The government was voted out of power unexpectedly in March 1979, when Gerry Fitt, the Social Democratic and Labour Party MP voted against it on a comparatively minor issue. (He later said he had never intended to bring the government down.) When the general election was announced, few people expected Labour to lose, but during the five week campaign, the Labour Party had few significant tangible achievements to show for its five years in power. The election result gave the Conservatives a strong working majority and they recorded the highest swing to any party since World War II. Labour's share of the poll was 36.9%, their lowest since 1931. Callaghan himself had felt privately gloomy throughout the campaign. His veteran political instincts had detected a sea-change in politics, an event which occurred "perhaps once every thirty years. I suspect there is now such a sea-change." Callaghan had the bad luck to fight the general election on a well-worn platform of tripartite co-operation between government, unions and employers, which was now rejected by enough voters to produce his party's comprehensive defeat. His biographer observed that the Prime Minister sounded far more like the one nation Victorian Tory Prime Minister Disraeli than his Conservative opponent Margaret Thatcher. (3)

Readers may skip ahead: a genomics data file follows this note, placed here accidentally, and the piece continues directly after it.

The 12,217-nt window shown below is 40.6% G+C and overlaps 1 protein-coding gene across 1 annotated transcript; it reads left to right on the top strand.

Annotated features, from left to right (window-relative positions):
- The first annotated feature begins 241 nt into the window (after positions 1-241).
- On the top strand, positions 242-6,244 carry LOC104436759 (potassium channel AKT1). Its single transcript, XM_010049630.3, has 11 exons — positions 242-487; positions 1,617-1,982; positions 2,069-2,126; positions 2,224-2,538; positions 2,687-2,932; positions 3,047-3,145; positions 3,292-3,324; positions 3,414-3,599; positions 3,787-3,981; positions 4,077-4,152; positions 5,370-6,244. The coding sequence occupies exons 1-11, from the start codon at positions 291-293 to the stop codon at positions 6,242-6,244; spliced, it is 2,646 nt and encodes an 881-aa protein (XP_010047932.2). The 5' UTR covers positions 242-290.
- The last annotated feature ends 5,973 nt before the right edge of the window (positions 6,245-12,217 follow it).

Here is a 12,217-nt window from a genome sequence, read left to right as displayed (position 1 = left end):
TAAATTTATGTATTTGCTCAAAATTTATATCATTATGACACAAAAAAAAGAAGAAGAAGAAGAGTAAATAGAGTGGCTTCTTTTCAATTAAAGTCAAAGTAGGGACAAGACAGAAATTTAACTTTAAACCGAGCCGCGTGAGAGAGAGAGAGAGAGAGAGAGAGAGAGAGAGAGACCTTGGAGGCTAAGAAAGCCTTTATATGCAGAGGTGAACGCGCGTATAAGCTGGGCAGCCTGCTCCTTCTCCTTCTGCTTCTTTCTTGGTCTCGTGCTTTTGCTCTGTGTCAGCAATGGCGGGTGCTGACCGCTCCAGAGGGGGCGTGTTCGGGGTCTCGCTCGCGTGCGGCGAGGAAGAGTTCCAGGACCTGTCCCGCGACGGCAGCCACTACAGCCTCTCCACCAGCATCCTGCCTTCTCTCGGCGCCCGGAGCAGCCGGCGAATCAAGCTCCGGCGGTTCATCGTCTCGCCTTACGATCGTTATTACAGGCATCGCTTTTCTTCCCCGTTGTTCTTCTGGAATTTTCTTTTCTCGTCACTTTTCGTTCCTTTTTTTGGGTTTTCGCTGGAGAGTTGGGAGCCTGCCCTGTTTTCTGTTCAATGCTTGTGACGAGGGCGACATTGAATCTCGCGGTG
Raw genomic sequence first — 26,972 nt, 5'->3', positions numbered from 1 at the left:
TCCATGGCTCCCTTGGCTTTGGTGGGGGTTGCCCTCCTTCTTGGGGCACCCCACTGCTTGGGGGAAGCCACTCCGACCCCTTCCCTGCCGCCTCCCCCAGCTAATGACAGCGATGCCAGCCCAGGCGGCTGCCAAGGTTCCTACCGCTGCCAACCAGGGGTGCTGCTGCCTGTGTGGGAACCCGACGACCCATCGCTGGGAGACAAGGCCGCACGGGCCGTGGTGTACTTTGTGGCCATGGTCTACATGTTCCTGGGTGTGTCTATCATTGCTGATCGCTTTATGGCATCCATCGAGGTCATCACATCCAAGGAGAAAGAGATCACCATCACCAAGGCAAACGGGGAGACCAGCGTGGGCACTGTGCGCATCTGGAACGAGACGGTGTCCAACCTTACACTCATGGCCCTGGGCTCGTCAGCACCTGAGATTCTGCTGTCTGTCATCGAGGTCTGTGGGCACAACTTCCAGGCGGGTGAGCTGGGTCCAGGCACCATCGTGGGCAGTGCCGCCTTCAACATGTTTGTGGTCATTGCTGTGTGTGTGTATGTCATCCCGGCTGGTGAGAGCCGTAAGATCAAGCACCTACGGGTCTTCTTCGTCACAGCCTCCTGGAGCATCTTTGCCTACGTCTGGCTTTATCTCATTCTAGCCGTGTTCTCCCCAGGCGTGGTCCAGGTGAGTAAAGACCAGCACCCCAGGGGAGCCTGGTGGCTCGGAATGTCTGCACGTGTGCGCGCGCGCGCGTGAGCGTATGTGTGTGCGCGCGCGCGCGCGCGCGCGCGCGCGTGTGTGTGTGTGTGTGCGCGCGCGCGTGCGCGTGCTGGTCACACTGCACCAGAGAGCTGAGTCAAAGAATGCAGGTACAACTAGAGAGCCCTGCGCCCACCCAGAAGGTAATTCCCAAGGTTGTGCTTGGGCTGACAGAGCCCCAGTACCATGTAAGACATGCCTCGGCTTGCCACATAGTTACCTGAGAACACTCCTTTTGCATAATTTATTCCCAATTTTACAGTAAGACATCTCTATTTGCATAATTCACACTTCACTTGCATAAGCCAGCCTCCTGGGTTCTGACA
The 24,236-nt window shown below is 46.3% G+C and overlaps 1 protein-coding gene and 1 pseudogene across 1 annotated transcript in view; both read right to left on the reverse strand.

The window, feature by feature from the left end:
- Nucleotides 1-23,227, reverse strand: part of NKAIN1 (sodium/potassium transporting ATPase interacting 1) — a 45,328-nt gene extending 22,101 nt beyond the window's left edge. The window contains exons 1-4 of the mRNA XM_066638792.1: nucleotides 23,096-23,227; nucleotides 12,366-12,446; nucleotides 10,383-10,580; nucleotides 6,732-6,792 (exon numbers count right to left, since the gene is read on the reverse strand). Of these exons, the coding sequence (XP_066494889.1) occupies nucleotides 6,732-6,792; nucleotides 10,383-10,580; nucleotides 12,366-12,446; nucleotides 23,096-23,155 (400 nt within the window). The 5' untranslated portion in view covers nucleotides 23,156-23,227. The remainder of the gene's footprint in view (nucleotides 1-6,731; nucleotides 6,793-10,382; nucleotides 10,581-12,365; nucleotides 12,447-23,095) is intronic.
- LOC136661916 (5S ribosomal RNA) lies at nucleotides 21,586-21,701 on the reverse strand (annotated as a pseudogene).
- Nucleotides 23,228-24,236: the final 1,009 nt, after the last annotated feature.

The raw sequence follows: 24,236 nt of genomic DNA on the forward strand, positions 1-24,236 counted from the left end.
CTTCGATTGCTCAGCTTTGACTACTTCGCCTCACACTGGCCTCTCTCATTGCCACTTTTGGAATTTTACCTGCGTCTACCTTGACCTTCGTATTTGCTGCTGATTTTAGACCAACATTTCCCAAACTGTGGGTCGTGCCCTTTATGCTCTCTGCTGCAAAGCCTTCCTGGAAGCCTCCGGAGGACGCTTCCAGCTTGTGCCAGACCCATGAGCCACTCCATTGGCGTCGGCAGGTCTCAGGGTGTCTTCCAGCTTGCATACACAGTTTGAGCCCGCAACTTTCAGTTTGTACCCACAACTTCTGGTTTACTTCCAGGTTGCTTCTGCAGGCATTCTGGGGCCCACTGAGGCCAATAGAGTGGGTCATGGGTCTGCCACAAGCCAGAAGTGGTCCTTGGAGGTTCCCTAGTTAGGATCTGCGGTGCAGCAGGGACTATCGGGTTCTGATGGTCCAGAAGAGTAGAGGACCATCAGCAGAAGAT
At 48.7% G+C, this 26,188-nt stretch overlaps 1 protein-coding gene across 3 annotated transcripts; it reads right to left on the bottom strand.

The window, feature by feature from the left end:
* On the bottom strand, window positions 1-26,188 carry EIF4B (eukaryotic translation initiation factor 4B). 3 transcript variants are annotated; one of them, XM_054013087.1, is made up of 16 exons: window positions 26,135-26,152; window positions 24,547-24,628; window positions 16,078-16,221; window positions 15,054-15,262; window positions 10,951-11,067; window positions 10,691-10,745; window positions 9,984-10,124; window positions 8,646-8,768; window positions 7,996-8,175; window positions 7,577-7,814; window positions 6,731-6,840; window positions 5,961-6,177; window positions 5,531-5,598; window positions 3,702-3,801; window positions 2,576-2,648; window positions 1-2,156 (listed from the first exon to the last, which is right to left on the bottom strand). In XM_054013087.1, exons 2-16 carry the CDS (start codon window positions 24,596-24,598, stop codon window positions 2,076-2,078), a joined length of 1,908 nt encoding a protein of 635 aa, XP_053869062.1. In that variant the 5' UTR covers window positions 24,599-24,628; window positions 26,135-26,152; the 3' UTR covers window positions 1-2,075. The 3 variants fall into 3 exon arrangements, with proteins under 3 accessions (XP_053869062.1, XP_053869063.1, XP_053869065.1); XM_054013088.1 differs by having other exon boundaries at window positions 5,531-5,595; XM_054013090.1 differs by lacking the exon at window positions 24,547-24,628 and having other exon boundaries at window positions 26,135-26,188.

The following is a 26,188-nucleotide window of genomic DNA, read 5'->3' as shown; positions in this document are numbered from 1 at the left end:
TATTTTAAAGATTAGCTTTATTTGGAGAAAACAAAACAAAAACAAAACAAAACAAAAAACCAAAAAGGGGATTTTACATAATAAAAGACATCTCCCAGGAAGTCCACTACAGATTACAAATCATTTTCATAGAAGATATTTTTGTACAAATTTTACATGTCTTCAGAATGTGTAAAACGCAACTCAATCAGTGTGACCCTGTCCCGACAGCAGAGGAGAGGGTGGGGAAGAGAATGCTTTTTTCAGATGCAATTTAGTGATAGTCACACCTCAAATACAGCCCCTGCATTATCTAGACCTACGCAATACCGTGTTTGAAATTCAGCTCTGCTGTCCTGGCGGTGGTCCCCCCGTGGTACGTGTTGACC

We have seen that Callaghan's attempts to establish a viable incomes policy followed a well-trodden path. Successive governments in the postwar period, from Attlee through Macmillan and Heath to Wilson, tried to establish practical incomes policies to deal with the problem of wage drift. Their sincere attempts foundered, but this was not because it was impossible to achieve, though top civil servants in the Ministry of Labour continued to argue this case. Successful incomes policies were developed in Scandinavia, West Germany and the Netherlands. In Britain, insufficient government attention and energy were focused on achieving agreement between employers and unions about the need to do so. Moreover, governments routinely received insufficient support for their efforts from the opposition.